Just days after George Floyd’s death, a court officer in New York posted two pictures side-by-side on his Facebook page.
The first image was already instantly recognizable: Mr. Floyd, face down, with a police officer kneeling on his neck. The second showed the N.F.L. player Colin Kaepernick, kneeling to bring attention to instances of police brutality against Black people, among other forms of racism.
“What kneeling one offends you more?” a prewritten caption read.
“Clearly the football player,” the court officer wrote in response. “I’m sure the suspect deserved what he got.”
The officer, who is from the Buffalo area and has been working for the court system for almost a decade, was not fired after another employee brought the post to the attention of the inspector general’s office. He was not ordered to undergo a disciplinary hearing or required to take sensitivity training. Although he was suspended for a month, he has since returned to the job.
This week, New York’s chief judge, Janet DiFiore, said that settling the matter without a more thorough accounting had been a “mistake.” In a memo to the roughly 1,350 judges and 14,000 other employees of the state court, she wrote that such settlements “inevitably fosters a perception that such conduct, though penalized, is tolerated within our ranks. It is not.”
Judge DiFiore said, going forward, any case involving claims of discriminatory conduct would necessitate a full disciplinary hearing, the system’s equivalent of a trial. The officials who had been involved in the decision to settle the officer’s case would be “participating in immediate anti-bias training,” the judge said.
A court spokesman, Lucian Chalfen, said that Judge DiFiore and the state’s chief administrative judge, Lawrence Marks, had not known how the case had been handled until after it was reported on by the New York Law Journal in late January. “They were extremely displeased about it,” he said.
Mr. Chalfen said that he was barred from revealing the identity of the officer who wrote the racist post. But he said Judge DiFiore’s learning of the lenient measures taken against him had led to her memo.
The Civil Service Employees Association, the union which represents the officer, would not comment on the specifics of the case, other than to say in a statement that it did not “condone discrimination of any form, and we completely agree with the overall premise that workers deserve a court system free of any discrimination or bias.”
It said that the change proposed in the Judge’s memo “clearly diminishes worker rights and may violate our contract.” It also said that it was investigating whether the proposed change was illegal.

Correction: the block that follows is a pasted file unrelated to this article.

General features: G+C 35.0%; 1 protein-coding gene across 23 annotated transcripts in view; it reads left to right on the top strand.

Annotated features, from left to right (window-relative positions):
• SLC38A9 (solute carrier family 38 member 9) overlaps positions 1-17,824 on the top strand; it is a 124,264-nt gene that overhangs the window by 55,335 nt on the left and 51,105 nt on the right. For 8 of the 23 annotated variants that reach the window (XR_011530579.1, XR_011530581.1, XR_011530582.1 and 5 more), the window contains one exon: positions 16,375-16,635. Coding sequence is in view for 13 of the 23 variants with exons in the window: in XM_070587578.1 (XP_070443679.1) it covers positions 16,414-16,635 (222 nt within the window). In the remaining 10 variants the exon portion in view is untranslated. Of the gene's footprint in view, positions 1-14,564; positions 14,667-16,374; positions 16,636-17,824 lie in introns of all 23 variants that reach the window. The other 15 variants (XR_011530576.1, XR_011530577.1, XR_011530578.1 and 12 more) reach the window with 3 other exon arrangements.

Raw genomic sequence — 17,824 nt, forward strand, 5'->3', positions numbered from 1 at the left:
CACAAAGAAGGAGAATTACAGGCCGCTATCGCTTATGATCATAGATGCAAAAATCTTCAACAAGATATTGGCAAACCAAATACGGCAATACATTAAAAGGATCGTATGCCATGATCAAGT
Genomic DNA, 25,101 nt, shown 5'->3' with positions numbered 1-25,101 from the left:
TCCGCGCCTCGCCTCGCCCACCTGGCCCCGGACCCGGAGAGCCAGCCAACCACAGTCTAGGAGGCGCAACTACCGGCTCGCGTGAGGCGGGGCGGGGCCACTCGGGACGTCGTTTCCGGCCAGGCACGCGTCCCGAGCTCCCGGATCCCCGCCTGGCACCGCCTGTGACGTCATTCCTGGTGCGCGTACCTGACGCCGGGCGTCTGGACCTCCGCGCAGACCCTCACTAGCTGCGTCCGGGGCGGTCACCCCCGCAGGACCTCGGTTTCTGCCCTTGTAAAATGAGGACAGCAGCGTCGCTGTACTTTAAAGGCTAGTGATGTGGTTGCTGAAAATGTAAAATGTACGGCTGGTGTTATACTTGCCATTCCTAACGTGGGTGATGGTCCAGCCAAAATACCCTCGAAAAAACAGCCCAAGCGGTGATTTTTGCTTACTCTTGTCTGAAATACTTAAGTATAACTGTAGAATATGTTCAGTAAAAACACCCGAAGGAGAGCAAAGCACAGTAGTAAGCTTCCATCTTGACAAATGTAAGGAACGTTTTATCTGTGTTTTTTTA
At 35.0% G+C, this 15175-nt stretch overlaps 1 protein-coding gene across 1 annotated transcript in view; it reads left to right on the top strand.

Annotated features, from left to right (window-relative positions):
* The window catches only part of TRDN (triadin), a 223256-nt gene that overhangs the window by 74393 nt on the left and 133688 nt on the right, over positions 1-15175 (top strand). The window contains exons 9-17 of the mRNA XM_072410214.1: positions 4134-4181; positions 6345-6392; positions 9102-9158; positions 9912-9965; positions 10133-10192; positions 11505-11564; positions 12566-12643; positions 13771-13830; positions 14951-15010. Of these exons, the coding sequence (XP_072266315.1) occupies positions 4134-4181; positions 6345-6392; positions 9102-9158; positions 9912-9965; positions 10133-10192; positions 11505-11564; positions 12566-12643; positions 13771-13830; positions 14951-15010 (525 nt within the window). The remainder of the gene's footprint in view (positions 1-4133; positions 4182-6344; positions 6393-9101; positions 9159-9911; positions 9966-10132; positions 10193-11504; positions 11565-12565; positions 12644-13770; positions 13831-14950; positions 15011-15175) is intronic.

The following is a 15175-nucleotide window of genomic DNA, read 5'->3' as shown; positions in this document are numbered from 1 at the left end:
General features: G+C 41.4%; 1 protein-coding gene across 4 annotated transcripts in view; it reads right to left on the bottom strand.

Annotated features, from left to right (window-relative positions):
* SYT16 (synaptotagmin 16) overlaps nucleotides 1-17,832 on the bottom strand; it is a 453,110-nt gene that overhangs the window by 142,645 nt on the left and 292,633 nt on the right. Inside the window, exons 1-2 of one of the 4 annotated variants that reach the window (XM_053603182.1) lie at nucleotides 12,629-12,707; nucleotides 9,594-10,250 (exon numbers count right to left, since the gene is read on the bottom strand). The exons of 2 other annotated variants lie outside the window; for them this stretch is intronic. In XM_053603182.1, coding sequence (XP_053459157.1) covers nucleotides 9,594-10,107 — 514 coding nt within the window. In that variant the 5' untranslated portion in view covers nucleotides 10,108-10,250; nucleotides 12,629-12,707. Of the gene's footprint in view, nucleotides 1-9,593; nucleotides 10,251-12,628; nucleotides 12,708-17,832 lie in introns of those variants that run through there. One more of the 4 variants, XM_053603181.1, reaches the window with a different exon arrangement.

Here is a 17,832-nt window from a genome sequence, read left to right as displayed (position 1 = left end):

The New York court system’s tolerance for racist conduct from its personnel has been a subject of heightened scrutiny since Mr. Floyd’s death. On June 9, Judge DiFiore, spurred by Mr. Floyd’s death, commissioned a report to look into institutional racism in the court system. The team tasked with the report was led by Jeh C. Johnson, a former Homeland Security secretary under President Obama.
Mr. Johnson’s team found that racism was deeply embedded within the culture of New York’s court officers, the state’s term for the officials who keep order in the courts. (In some states, they are known as bailiffs.)
The team found specific instances of racist posts to social media, including one white officer who had posted a drawing of former President Barack Obama with a noose around his neck and another who referred to a Black colleague as “one of the good monkeys.”
“The use of racial slurs by white court officers is common and often goes unpunished,” the report also said.
Court officers of color told Mr. Johnson’s team “they felt they could not report incidents of bias for fear of being ostracized by their fellow officers and facing adverse career consequences from powerful and entrenched union leaders.” Union leadership itself, they said, was a “safe haven for racist speech and actions.”
Law enforcement agencies throughout New York have had to contend with racism in their ranks this year. Earlier this week, a top New York police official was fired after an internal investigation found that he had posted racist rants targeting Black, Hispanic and Jewish people. (The official, Deputy Inspector James F. Kobel, whose role it was to combat workplace harassment within the department, has denied any wrongdoing.)
Judge DiFiore addressed the larger racism problem in the courts in her memo this week.
Racism and other offensive sentiments, the memo said, had an impact upon the courts that was “immediate, irreparable and completely unacceptable.”
“Our approach to such behavior must be ‘zero tolerance,’” Judge DiFiore wrote.